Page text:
Brilliant Old Games We Completely Forgot – Soulcalibur

Remembering the App Store classics that are sadly no longer with us; welcome back to the stage of history. 

Before Soulcalibur became Soulcalibur it was called Soul Blade (or in Japan, Soul Edge). It was released on the PlayStation in Japan in 1996, and the North American and European versions hit the shelves in 1997. At the time it was going head to head with the established giants of the beat-em’-up genre; Mortal Kombat, Street Fighter and Namco’s own Tekken series; which had usurped Virtua Fighter as the number one 3D beat-‘em-up. Lateral movement wasn’t included at that stage, but the camera would float around and zoom in and out to add a greater perception of depth.

Soul Blade also boasted one of the best video game intros of all time. Don’t believe us? Go check it out on YouTube. It still gives us a shiver of excitement all these years later! Unlike its predominantly martial arts-inspired rivals, Soul Blade was all about the weapons, which added another layer of depth. But it wasn’t until the sequel, Soulcalibur, appeared on the Dreamcast that the game really came out from the shadow of its competitors, and since then it’s gone from strength to strength, with the latest sequel, Soulcalibur VI, being released in 2018.

Back in 2012, Apple gamers had the chance to go almost back to the franchise’s Dreamcast roots and experience what it was like to be smashed in the face with a giant sword, right on your iPhone or iPad. The game had most of the usual modes you’d expect from an arcade fighting title. The main mode was Arcade, where you fight your way through to a final showdown with the boss character, Inferno. Ten characters were available from the start, and new ones are unlocked by completing Arcade Mode with each fighter for a healthy final total of 19 playable characters.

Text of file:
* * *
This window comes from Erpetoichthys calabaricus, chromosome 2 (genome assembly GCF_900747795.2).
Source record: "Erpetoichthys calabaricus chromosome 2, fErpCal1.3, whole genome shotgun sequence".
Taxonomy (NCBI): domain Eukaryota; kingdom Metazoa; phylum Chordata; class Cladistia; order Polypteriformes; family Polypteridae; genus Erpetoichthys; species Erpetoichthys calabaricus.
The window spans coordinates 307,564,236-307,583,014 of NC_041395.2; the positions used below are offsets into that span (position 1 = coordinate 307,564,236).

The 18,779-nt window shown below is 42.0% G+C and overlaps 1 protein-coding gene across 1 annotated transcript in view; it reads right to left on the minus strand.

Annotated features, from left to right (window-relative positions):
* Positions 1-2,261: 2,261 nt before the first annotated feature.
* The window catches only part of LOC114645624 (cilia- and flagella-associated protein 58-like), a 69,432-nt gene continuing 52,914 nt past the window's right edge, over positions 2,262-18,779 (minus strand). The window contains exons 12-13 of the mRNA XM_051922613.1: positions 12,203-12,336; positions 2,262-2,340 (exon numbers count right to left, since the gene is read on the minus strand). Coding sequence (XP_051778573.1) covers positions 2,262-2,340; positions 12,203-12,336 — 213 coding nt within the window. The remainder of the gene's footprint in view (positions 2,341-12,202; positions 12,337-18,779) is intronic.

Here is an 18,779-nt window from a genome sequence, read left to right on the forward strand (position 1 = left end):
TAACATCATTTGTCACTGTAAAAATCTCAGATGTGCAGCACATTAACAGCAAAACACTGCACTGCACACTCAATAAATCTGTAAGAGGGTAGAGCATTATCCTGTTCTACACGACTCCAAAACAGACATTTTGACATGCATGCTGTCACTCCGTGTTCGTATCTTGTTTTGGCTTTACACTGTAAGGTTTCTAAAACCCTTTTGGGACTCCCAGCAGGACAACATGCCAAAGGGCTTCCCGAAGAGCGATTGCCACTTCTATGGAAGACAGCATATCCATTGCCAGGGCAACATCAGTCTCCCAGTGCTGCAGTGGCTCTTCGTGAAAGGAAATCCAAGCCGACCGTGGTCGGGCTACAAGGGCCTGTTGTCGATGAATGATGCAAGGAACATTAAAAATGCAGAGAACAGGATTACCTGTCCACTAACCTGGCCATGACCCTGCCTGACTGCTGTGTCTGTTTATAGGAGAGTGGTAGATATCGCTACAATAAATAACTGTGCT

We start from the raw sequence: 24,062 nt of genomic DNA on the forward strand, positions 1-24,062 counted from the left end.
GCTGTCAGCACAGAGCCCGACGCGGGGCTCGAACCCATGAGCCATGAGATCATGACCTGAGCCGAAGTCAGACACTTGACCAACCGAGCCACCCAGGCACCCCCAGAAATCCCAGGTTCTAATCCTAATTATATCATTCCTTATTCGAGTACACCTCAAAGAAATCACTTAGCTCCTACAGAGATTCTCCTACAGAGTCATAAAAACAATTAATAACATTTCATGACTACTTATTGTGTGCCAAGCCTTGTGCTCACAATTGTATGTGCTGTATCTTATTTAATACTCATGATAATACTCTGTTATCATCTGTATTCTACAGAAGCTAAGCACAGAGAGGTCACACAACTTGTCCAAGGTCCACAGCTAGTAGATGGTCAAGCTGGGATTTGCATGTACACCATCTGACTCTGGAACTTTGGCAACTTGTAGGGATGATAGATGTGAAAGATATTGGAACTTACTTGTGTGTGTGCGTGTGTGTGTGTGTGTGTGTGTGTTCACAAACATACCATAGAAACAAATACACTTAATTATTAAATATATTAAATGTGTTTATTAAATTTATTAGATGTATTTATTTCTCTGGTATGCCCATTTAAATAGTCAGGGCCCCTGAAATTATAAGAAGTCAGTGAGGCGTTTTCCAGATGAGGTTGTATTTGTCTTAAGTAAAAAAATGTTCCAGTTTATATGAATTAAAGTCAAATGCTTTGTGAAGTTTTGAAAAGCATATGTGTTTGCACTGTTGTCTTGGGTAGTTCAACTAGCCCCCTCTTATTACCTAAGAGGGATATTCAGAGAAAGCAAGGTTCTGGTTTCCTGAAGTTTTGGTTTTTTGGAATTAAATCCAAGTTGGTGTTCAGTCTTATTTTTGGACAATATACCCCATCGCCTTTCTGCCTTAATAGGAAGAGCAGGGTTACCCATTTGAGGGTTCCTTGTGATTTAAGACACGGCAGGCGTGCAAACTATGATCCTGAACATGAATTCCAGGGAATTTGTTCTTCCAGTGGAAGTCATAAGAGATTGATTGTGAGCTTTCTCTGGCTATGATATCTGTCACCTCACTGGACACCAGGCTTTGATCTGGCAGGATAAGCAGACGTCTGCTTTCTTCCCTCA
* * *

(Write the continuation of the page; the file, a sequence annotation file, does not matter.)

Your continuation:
On the Attack!

Time Attack Mode pitted you against the clock to win a set number of fights, while Survival Mode was about winning as many fights as possible with only a small health regeneration after each. The one mode that was missing was probably the most important for any one-on-one fighting game, and that was a two-player head-to-head. Gamers hoped this mode would be implemented in a future update, but alas, that never happened. It wasn’t a game-breaking flaw as there were plenty of challenges for the single player and enough characters to take players a long time to get anywhere near mastering them all.

The familiar Soulcalibur control system was recreated using a virtual stick and buttons (no PlayStation or Xbox controller compatibly back then!), and this brought with it the usual associated problems. Without the feedback of an actual stick and buttons it was hard to tell if you were inputting the commands correctly. This obviously became more of a complaint as you tried to pull off the more complex moves and combos. In fairness, the controls worked as well as they possibly could, but you never got the same level of intuitiveness, feel and fluidity you have with the traditional controllers and arcade sticks, which is how this game was originally designed to be played.